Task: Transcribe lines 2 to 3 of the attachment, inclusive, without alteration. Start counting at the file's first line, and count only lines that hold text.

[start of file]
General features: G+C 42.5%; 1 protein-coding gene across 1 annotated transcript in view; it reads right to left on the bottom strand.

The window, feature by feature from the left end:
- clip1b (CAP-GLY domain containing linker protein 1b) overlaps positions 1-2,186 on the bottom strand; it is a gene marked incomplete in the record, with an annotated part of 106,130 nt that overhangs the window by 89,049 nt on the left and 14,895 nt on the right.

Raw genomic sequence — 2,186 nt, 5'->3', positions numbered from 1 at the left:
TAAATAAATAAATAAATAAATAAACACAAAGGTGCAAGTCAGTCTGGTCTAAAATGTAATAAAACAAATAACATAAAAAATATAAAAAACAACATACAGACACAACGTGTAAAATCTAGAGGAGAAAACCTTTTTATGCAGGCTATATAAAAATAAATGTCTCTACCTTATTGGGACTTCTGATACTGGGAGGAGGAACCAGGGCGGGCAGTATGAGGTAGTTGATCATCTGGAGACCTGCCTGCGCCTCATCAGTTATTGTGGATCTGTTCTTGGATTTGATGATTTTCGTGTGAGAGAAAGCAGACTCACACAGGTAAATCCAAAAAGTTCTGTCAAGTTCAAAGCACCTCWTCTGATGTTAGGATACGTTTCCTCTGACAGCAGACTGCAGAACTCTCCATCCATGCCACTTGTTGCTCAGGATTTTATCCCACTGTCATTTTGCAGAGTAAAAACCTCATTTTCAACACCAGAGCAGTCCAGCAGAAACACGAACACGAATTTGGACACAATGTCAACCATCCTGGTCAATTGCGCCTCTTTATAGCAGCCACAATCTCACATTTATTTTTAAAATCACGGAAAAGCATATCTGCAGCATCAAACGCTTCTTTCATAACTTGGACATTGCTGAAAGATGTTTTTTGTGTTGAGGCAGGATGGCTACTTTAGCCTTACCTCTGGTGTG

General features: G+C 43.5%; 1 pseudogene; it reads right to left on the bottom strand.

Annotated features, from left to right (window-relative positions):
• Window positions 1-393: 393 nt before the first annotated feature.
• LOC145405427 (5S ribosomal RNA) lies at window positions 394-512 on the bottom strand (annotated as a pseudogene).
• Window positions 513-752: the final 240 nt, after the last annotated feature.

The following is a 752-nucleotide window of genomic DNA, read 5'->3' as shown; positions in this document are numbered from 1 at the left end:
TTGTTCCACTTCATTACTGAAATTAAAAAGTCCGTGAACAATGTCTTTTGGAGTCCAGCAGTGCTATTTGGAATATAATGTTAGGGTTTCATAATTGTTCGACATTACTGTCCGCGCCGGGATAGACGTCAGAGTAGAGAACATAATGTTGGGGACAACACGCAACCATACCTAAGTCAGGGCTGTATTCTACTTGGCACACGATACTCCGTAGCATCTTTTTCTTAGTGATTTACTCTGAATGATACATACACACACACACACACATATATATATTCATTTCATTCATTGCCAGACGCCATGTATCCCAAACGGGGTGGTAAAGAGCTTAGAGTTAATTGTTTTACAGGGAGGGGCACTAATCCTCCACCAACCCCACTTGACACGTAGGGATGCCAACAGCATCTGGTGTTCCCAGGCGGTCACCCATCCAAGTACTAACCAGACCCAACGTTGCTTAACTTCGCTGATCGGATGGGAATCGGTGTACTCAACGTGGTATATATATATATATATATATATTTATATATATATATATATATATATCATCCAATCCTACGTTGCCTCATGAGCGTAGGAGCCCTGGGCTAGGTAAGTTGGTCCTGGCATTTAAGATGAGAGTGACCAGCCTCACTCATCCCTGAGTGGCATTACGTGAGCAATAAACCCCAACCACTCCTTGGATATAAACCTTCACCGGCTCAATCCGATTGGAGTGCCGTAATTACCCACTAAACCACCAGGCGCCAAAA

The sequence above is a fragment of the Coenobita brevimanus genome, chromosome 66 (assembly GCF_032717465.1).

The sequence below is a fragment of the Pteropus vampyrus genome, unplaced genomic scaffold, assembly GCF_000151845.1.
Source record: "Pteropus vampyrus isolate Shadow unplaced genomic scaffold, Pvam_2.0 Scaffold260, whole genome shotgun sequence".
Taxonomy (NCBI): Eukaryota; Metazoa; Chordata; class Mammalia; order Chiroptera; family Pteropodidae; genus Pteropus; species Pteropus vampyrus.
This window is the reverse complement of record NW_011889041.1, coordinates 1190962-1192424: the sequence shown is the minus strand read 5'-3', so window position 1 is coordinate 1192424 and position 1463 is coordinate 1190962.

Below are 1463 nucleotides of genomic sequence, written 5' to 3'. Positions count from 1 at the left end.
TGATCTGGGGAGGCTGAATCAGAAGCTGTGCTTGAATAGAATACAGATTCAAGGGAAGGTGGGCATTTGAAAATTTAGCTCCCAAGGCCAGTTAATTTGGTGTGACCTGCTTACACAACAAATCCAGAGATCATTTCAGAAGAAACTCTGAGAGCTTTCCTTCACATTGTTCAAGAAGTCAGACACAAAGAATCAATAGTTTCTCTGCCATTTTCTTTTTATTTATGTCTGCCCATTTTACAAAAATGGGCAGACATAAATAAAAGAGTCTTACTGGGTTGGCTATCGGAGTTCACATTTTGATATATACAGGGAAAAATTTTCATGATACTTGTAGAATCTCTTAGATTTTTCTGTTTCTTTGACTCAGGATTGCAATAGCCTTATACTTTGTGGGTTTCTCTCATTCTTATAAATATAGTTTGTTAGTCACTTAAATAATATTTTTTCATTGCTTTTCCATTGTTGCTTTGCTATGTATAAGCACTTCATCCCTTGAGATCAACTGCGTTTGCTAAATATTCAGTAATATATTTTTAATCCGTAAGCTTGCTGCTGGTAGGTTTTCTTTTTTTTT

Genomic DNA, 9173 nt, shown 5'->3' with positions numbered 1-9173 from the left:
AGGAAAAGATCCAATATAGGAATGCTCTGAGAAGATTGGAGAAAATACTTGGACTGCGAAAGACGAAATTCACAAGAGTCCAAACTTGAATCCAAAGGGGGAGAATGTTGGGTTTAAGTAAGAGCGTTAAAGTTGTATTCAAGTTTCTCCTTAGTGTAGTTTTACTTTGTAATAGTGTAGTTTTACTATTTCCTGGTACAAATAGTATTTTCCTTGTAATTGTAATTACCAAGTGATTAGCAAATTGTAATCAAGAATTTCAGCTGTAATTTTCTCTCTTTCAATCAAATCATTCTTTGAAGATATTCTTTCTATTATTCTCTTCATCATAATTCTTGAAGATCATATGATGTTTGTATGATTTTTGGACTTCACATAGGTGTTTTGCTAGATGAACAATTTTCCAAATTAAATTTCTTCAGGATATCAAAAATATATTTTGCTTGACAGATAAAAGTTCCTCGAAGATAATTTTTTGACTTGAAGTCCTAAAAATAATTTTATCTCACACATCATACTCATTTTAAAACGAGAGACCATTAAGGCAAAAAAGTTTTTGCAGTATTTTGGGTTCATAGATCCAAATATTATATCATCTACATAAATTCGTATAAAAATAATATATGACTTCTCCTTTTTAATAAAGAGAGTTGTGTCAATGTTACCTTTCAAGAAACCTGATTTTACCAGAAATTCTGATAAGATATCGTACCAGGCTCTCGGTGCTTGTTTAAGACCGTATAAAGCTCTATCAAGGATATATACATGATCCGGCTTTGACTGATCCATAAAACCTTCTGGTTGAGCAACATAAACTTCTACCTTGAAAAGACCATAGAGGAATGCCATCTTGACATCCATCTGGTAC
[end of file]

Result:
The window, feature by feature from the left end:
- clip1b (CAP-GLY domain containing linker protein 1b) overlaps positions 1-2,186 on the bottom strand; it is a gene marked incomplete in the record, with an annotated part of 106,130 nt that overhangs the window by 89,049 nt on the left and 14,895 nt on the right.